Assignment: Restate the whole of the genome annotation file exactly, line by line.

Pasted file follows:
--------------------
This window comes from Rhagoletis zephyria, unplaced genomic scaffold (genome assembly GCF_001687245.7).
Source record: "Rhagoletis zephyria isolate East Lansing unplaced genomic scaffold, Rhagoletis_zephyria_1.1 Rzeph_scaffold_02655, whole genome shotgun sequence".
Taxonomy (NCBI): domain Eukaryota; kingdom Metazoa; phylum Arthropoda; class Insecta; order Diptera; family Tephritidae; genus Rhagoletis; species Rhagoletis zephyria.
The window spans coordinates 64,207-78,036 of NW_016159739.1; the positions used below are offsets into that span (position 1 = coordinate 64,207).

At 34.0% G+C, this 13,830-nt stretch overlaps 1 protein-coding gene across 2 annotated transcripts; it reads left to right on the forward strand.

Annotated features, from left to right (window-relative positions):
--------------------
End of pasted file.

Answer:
This window comes from Rhagoletis zephyria, unplaced genomic scaffold (genome assembly GCF_001687245.7).
Source record: "Rhagoletis zephyria isolate East Lansing unplaced genomic scaffold, Rhagoletis_zephyria_1.1 Rzeph_scaffold_02655, whole genome shotgun sequence".
Taxonomy (NCBI): domain Eukaryota; kingdom Metazoa; phylum Arthropoda; class Insecta; order Diptera; family Tephritidae; genus Rhagoletis; species Rhagoletis zephyria.
The window spans coordinates 64,207-78,036 of NW_016159739.1; the positions used below are offsets into that span (position 1 = coordinate 64,207).

At 34.0% G+C, this 13,830-nt stretch overlaps 1 protein-coding gene across 2 annotated transcripts; it reads left to right on the forward strand.

Annotated features, from left to right (window-relative positions):